The treatment of patients with intravenous drug use (IVDU) has evolved to include a wide range of medications, psychiatric rehabilitation, and surgical interventions, especially for life-threatening complications such as infective endocarditis (IE). These interventions remain at the discretion of physicians, particularly surgeons, whose treatment decisions are influenced by several medical factors, unfortunately not without bias. The stigma associated with substance use disorder is prevalent, which leads to significant biases, even in the healthcare system. This bias is heightened when IVDU patients require repeat valve replacement surgeries for IE due to continued drug use. Patients who receive a valve replacement and continue to use illicit drugs intravenously often return to their medical providers, months to a few years later, with a reinfection of their bioprosthetic valve; such patients require additional surgeries which are at the center of many ethical discussions due to high mortality rates, for many complex medical and social reasons, associated with continuous chemical dependency after surgical interventions. This chapter examines the ethics of repeat heart valve replacement surgery for patients who are struggling with addiction. Considerations of justice, the fiduciary therapeutic relationship, and guiding ethical principles justify medically beneficial repeat heart valve replacement surgeries for IVDU patient populations.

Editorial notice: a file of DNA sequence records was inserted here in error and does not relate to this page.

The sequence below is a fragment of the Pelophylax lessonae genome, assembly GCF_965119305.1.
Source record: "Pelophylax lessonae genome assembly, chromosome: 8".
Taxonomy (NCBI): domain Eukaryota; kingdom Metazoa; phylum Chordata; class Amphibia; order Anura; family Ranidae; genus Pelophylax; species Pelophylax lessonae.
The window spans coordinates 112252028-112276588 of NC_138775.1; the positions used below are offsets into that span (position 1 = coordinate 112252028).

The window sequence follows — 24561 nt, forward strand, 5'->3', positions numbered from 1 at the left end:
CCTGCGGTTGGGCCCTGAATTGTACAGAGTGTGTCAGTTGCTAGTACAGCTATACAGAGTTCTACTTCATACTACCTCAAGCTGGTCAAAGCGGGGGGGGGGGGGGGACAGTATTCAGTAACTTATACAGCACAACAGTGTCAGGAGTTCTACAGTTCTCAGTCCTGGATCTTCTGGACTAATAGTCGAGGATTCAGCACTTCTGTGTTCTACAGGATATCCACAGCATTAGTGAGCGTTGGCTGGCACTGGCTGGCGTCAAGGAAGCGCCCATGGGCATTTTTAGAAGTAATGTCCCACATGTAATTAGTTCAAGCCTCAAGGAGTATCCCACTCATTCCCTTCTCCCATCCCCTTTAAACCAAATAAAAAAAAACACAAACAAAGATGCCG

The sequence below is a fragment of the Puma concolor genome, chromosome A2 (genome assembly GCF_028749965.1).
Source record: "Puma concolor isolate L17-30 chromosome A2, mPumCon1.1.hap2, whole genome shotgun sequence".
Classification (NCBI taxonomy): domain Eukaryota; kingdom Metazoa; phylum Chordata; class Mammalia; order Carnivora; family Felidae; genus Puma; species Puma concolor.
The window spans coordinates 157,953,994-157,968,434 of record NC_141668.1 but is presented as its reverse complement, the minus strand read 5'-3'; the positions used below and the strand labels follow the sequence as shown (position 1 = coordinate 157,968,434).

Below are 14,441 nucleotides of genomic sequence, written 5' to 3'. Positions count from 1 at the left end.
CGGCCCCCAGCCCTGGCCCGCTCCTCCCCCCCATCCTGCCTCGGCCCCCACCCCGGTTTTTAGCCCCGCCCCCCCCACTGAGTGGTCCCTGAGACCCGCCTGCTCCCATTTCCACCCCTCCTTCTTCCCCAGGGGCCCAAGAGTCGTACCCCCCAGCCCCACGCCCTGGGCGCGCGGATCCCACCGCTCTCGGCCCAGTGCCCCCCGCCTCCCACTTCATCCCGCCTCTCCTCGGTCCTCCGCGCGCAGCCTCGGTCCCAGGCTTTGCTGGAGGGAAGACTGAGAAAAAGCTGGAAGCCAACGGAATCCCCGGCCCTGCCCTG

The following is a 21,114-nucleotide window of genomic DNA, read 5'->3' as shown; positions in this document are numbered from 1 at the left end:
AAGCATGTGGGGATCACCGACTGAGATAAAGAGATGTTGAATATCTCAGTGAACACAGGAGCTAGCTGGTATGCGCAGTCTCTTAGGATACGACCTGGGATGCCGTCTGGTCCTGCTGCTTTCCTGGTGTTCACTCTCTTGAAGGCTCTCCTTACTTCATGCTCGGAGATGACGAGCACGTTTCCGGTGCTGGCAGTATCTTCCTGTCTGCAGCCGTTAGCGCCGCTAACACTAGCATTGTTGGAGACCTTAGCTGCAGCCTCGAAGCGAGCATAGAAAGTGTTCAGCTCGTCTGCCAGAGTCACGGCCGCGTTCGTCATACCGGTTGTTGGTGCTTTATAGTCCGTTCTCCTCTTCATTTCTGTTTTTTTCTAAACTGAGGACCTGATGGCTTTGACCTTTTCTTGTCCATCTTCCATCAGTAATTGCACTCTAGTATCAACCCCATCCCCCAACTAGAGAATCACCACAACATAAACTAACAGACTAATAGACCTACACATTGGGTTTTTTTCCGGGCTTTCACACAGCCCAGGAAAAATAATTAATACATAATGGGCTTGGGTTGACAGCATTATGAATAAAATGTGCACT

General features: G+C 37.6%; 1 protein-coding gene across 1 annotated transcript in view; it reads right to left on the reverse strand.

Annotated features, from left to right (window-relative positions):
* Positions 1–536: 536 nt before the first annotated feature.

Part of the book: Advanced Concepts in Endocarditis